There is an mailing alias available for discussing any issues related to NetBeans documentation and NBCD project, for asking questions about content, style, structure and the like, or for simply chatting and getting in touch with other NBCD contributors. We therefore encourage you to sign up for that alias and leave us a short note there. You may do so using the mailing list administration environment:

  1. Go to and log on with your user name. (If you don't have one, just click Login.Then you can register for one.)
  2. Scroll down to the mailing list. Click subscribe and a subscription request will be sent.
  3. Within a few seconds, an email will arrive asking you to confirm the subscription. Just send an empty email back.

Contribution formats

  • Tutorials: Teach someone how to use your plug-in, or simply show someone how to perform a task using the NetBeans IDE. You can write a whole tutorial, or send us your list of steps and best practices that you discovered, and our writers will turn them into a tutorial. We will even provide you with a tutorial template.
  • Flash Demos: Demonstrate how tasks can be performed using the NetBeans IDE. You can make a Flash demo from any existing tutorial, or create a new Flash demo. Look here to see how to create a Flash demo.
  • FAQs: Do you have the answers? Add them to the User FAQ wiki page or write a short HowTo and link it here.
  • Tips and Tricks: Share ideas and give advice to other users. 'TaT' is intended to collect small yet valuable pieces of information helping you to get out the most of your tooling in everday productive work.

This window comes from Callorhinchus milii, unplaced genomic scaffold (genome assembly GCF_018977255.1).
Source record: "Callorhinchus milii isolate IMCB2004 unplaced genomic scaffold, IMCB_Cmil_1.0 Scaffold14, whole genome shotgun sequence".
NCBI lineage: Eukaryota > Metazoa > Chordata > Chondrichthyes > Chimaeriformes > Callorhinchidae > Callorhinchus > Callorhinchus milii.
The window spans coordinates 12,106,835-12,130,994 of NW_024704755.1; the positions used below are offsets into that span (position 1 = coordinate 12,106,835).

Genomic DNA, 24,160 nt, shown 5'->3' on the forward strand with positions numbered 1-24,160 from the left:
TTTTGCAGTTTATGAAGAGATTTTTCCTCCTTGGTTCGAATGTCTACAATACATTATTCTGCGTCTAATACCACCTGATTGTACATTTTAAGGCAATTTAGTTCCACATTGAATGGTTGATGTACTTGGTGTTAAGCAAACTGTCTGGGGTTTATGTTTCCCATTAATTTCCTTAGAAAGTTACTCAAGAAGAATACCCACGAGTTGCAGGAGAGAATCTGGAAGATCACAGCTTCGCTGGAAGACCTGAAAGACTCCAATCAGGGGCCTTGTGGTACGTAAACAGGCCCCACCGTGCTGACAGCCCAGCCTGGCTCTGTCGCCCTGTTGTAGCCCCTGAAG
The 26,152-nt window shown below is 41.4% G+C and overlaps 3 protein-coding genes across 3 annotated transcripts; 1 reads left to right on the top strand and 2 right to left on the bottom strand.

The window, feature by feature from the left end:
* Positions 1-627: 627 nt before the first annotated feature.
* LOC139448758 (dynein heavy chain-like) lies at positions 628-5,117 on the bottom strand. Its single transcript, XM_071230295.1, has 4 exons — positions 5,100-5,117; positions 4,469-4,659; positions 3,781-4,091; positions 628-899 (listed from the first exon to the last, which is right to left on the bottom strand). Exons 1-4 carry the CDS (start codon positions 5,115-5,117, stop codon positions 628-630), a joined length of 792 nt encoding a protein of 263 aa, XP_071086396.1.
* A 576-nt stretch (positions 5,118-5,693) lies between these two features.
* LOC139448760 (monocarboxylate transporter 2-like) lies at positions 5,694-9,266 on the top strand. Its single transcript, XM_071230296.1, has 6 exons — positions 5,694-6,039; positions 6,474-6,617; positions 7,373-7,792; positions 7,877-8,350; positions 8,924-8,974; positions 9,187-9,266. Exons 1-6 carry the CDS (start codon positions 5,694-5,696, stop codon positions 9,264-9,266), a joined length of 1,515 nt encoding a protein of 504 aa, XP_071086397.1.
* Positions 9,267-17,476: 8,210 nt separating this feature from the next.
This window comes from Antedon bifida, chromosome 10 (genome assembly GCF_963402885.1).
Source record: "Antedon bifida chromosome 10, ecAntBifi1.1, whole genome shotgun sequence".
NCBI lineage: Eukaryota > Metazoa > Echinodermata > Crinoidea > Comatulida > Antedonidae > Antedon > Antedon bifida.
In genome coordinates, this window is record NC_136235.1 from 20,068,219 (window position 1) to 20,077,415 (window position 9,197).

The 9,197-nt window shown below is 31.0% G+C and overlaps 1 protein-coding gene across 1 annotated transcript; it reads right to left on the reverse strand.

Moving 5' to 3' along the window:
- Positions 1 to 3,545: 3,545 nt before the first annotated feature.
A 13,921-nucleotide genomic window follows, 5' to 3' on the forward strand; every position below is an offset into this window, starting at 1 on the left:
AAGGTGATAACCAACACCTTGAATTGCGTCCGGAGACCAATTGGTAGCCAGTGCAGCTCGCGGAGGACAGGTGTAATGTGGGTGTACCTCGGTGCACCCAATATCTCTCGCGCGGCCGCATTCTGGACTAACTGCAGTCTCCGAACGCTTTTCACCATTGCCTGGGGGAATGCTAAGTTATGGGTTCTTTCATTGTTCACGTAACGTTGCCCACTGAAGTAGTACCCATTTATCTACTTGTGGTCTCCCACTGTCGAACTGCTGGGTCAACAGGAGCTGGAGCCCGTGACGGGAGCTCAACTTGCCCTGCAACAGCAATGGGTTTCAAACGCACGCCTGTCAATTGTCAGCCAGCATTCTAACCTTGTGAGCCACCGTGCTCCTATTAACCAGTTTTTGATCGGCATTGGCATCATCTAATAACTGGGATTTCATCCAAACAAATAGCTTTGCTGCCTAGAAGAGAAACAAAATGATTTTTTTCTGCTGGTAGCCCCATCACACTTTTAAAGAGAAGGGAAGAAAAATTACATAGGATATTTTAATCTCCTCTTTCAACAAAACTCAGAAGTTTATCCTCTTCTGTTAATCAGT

• Blogging: Asides creating documentation right here in the NetBeans Community Docs wiki, you might as well use your weblog / website / content management environment / ... for doing so. Just add the URL or permalink of your contribution to CommunityDocs_Contributions or send it to us via e-mail so we will do that for you. If you intend to contribute regularly, you might as well consider adding your blog to Planet NetBeans.
  • 'Case Stories': Did you migrate your whole development team to using NetBeans and see significant benefit from this? Did you port your internal application to use NetBeans RCP? Do you by now offer to your customers an application based upon the platform, or do you provide a NetBeans IDE tooling for your very framework? No matter what, sharing your experiences on this also is a good way of contributing to the Communiy Docs program. Asides telling the world you're using NetBeans, this kind of contribution might come in helpful to both other users eventually into adopting NetBeans for a similar purpose. And, for sure it does help us learning what users are doing with 'our' application, it helps us responding to your experiences both positive and negative and overally making NetBeans even better, making it even more the tool you just want in your everyday productive work.

Style Guide

  • Editorial Guidelines for Submitted contributions by Catherine Pawlick. Here you'll find tips on making your contribution look neater and more professional. Though not completely required, this article definitely is a recommended read for anyone into writing technical documentation.
  • There is an article / reference sheet on how to use the wiki markup language in order to write structured documentation in this environment. Along with this, if you don't feel that well working with the somewhat bare-boned "plain" editor and have a Java plugin installed on your machine, you might as well use WikiWizard by selecting "WikiWizard" from the "Editor" drop-down box at the upper right corner of your editor window (which defaults to "plain").